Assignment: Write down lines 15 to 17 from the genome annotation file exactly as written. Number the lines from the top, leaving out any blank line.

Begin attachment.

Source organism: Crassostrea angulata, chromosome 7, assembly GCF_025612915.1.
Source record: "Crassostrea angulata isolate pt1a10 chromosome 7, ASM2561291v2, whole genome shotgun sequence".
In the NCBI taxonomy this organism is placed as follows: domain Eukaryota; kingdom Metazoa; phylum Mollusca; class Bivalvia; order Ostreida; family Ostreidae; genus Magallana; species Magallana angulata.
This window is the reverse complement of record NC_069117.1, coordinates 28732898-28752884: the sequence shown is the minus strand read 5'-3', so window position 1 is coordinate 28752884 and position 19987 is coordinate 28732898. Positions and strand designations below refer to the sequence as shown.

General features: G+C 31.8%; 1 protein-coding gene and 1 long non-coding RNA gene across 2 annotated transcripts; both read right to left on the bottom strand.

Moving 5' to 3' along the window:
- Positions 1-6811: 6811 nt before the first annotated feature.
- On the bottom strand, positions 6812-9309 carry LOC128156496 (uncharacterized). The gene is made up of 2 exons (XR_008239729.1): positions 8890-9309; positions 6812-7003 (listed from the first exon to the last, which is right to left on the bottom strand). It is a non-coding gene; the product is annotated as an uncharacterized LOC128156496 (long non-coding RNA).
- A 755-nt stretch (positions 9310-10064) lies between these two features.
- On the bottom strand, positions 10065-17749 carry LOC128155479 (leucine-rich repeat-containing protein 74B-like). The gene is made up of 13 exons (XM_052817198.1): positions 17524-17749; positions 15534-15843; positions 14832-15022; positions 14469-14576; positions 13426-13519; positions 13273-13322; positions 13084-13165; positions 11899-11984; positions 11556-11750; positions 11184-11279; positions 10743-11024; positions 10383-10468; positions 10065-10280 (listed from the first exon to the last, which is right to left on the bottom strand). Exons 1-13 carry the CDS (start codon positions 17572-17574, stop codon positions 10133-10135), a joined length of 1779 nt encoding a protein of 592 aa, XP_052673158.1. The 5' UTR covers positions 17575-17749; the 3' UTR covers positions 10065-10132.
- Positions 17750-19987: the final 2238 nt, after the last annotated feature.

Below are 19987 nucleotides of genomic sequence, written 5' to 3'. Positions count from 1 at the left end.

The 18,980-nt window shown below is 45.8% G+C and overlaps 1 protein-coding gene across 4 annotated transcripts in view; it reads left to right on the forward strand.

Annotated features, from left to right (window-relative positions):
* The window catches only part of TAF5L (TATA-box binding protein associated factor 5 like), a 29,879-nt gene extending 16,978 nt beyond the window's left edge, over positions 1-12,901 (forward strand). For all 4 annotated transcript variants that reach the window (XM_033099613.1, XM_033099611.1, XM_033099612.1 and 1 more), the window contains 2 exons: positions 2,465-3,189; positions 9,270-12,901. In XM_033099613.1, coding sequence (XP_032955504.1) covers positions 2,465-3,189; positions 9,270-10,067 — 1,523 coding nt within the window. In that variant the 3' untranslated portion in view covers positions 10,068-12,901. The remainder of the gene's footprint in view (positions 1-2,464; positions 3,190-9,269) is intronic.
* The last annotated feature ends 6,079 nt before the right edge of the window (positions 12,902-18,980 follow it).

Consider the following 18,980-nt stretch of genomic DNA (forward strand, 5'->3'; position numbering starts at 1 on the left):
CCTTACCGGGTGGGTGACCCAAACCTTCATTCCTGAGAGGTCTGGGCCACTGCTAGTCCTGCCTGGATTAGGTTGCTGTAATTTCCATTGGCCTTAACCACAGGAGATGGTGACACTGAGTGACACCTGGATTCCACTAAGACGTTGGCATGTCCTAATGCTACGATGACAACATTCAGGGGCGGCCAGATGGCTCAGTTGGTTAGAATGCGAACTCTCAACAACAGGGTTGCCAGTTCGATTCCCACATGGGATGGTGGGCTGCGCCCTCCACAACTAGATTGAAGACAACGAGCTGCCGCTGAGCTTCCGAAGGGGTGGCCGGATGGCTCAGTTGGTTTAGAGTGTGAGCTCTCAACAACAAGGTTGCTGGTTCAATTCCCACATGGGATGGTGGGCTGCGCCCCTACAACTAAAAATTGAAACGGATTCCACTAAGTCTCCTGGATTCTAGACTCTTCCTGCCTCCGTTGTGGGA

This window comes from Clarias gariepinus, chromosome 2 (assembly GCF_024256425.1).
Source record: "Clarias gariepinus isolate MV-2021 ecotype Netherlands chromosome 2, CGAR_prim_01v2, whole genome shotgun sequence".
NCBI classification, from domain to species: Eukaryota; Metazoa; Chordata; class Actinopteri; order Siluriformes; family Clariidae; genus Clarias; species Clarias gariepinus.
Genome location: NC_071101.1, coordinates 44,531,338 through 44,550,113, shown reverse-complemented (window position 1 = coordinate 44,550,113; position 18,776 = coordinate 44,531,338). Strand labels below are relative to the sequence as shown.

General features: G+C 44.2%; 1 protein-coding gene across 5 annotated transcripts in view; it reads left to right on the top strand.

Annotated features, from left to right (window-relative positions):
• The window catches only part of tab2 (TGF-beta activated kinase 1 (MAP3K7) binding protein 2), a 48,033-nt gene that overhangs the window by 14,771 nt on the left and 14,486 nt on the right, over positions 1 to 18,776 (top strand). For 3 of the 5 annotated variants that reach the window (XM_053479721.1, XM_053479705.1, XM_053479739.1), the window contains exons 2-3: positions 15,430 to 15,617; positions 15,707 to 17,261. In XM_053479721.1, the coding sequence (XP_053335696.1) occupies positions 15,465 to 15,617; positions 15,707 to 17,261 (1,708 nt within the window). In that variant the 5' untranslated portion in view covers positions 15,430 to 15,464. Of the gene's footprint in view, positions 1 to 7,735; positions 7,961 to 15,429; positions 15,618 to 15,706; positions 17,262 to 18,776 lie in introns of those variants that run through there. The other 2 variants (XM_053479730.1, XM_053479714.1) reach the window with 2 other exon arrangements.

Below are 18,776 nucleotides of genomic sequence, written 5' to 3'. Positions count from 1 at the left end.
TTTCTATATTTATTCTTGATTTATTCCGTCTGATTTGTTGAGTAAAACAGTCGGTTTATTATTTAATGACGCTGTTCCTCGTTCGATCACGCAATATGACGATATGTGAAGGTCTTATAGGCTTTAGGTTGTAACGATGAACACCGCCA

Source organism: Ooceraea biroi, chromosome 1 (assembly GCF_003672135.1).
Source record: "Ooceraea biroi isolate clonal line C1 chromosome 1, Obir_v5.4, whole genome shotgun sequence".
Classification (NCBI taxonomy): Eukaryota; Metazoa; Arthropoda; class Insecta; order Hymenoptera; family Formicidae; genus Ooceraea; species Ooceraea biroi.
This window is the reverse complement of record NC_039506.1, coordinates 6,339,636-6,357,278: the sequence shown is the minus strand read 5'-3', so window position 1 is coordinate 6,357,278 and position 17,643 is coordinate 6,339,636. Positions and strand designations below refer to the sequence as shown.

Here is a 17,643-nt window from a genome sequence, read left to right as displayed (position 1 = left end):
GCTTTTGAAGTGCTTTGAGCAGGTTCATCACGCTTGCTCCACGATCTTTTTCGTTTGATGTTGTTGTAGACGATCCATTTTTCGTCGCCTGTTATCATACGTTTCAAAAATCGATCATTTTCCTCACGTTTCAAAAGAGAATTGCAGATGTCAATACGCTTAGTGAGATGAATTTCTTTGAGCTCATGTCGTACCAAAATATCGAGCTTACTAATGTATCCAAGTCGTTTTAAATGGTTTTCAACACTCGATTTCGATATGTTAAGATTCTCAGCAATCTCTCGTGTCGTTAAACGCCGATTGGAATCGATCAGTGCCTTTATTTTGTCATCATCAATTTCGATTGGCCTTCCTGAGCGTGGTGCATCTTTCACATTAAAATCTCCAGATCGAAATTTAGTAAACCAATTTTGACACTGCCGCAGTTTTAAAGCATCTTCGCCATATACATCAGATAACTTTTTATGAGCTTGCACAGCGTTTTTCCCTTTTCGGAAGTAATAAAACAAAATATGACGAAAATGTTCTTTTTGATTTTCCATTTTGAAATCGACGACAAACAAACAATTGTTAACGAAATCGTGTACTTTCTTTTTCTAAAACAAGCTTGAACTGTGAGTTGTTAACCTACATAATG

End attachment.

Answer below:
* The window catches only part of TAF5L (TATA-box binding protein associated factor 5 like), a 29,879-nt gene extending 16,978 nt beyond the window's left edge, over positions 1-12,901 (forward strand). For all 4 annotated transcript variants that reach the window (XM_033099613.1, XM_033099611.1, XM_033099612.1 and 1 more), the window contains 2 exons: positions 2,465-3,189; positions 9,270-12,901. In XM_033099613.1, coding sequence (XP_032955504.1) covers positions 2,465-3,189; positions 9,270-10,067 — 1,523 coding nt within the window. In that variant the 3' untranslated portion in view covers positions 10,068-12,901. The remainder of the gene's footprint in view (positions 1-2,464; positions 3,190-9,269) is intronic.
* The last annotated feature ends 6,079 nt before the right edge of the window (positions 12,902-18,980 follow it).

Consider the following 18,980-nt stretch of genomic DNA (forward strand, 5'->3'; position numbering starts at 1 on the left):